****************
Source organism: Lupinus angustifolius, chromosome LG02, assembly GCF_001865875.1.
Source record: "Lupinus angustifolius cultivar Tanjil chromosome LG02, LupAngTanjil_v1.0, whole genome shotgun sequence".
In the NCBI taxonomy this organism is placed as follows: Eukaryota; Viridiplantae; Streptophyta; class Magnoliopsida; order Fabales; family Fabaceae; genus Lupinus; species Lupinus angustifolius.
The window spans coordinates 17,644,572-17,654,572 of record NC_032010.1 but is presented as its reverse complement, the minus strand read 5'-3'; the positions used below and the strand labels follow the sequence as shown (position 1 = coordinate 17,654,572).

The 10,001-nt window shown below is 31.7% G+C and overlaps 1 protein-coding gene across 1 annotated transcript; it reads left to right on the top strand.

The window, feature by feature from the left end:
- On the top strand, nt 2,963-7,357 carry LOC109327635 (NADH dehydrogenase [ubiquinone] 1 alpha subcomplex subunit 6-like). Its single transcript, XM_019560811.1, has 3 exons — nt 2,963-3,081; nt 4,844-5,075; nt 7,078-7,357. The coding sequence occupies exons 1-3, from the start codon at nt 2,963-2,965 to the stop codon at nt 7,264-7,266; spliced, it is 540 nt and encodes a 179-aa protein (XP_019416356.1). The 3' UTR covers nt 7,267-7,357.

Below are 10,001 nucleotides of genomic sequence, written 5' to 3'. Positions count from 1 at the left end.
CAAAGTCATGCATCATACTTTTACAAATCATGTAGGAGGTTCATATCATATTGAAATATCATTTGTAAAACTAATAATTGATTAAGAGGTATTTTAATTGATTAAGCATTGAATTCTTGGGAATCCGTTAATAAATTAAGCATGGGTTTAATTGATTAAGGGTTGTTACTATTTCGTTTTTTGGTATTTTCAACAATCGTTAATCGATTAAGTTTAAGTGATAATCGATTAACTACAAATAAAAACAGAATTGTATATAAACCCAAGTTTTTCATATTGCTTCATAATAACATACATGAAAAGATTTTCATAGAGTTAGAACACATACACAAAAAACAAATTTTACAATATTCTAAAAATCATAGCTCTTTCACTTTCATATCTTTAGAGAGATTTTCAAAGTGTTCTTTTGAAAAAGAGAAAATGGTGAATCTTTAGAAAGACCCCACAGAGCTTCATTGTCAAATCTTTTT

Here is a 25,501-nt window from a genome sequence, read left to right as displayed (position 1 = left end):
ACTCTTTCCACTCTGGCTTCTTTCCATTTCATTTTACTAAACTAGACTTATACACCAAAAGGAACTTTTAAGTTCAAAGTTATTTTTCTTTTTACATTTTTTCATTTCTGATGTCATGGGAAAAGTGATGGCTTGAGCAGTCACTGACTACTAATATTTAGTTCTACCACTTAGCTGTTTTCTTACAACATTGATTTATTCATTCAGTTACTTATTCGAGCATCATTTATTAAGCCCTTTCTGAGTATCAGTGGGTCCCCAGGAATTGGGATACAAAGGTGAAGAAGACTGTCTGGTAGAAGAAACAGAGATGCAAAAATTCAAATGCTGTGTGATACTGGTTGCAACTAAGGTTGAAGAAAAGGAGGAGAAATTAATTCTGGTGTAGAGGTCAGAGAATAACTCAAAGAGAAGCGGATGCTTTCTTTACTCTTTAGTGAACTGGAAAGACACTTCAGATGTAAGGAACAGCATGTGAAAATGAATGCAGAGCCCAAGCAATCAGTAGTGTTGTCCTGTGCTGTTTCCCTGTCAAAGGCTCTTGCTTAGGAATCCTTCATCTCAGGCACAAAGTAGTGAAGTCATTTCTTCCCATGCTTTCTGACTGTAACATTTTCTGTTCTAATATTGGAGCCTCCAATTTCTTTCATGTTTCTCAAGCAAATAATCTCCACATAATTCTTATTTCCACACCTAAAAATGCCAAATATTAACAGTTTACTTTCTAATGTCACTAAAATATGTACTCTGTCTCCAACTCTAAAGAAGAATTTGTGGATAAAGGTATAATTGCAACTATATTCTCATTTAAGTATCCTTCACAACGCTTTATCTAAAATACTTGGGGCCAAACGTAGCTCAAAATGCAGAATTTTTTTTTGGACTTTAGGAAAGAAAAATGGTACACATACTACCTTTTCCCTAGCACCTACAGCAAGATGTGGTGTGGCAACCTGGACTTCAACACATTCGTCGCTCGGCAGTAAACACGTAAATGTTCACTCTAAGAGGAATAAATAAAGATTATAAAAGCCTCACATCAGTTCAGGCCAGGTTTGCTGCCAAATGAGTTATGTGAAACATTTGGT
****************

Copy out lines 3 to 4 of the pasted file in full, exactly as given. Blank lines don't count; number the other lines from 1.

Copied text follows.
In the NCBI taxonomy this organism is placed as follows: Eukaryota; Viridiplantae; Streptophyta; class Magnoliopsida; order Fabales; family Fabaceae; genus Lupinus; species Lupinus angustifolius.
The window spans coordinates 17,644,572-17,654,572 of record NC_032010.1 but is presented as its reverse complement, the minus strand read 5'-3'; the positions used below and the strand labels follow the sequence as shown (position 1 = coordinate 17,654,572).